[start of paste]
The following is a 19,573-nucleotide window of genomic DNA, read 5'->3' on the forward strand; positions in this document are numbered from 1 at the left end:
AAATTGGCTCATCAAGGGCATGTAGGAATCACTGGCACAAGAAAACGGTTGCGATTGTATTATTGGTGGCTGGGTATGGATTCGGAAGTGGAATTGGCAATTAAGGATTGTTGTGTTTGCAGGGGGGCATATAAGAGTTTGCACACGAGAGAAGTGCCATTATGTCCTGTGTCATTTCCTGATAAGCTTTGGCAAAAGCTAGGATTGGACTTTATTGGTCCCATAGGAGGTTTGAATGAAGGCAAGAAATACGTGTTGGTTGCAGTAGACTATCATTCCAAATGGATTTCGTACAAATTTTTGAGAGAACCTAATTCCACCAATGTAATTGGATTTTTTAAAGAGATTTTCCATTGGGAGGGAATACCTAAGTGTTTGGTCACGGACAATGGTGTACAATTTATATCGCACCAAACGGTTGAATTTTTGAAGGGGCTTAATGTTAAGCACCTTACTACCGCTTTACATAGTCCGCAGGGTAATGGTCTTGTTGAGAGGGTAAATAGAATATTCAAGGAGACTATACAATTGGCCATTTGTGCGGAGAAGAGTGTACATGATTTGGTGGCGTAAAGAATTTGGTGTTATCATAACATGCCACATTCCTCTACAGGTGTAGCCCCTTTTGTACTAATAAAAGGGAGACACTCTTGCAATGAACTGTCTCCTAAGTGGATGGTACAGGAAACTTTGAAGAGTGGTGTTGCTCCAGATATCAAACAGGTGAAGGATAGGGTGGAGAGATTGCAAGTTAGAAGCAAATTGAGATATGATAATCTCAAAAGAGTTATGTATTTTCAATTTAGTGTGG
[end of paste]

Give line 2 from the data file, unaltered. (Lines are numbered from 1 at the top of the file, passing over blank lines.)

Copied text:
AAATTGGCTCATCAAGGGCATGTAGGAATCACTGGCACAAGAAAACGGTTGCGATTGTATTATTGGTGGCTGGGTATGGATTCGGAAGTGGAATTGGCAATTAAGGATTGTTGTGTTTGCAGGGGGGCATATAAGAGTTTGCACACGAGAGAAGTGCCATTATGTCCTGTGTCATTTCCTGATAAGCTTTGGCAAAAGCTAGGATTGGACTTTATTGGTCCCATAGGAGGTTTGAATGAAGGCAAGAAATACGTGTTGGTTGCAGTAGACTATCATTCCAAATGGATTTCGTACAAATTTTTGAGAGAACCTAATTCCACCAATGTAATTGGATTTTTTAAAGAGATTTTCCATTGGGAGGGAATACCTAAGTGTTTGGTCACGGACAATGGTGTACAATTTATATCGCACCAAACGGTTGAATTTTTGAAGGGGCTTAATGTTAAGCACCTTACTACCGCTTTACATAGTCCGCAGGGTAATGGTCTTGTTGAGAGGGTAAATAGAATATTCAAGGAGACTATACAATTGGCCATTTGTGCGGAGAAGAGTGTACATGATTTGGTGGCGTAAAGAATTTGGTGTTATCATAACATGCCACATTCCTCTACAGGTGTAGCCCCTTTTGTACTAATAAAAGGGAGACACTCTTGCAATGAACTGTCTCCTAAGTGGATGGTACAGGAAACTTTGAAGAGTGGTGTTGCTCCAGATATCAAACAGGTGAAGGATAGGGTGGAGAGATTGCAAGTTAGAAGCAAATTGAGATATGATAATCTCAAAAGAGTTATGTATTTTCAATTTAGTGTGG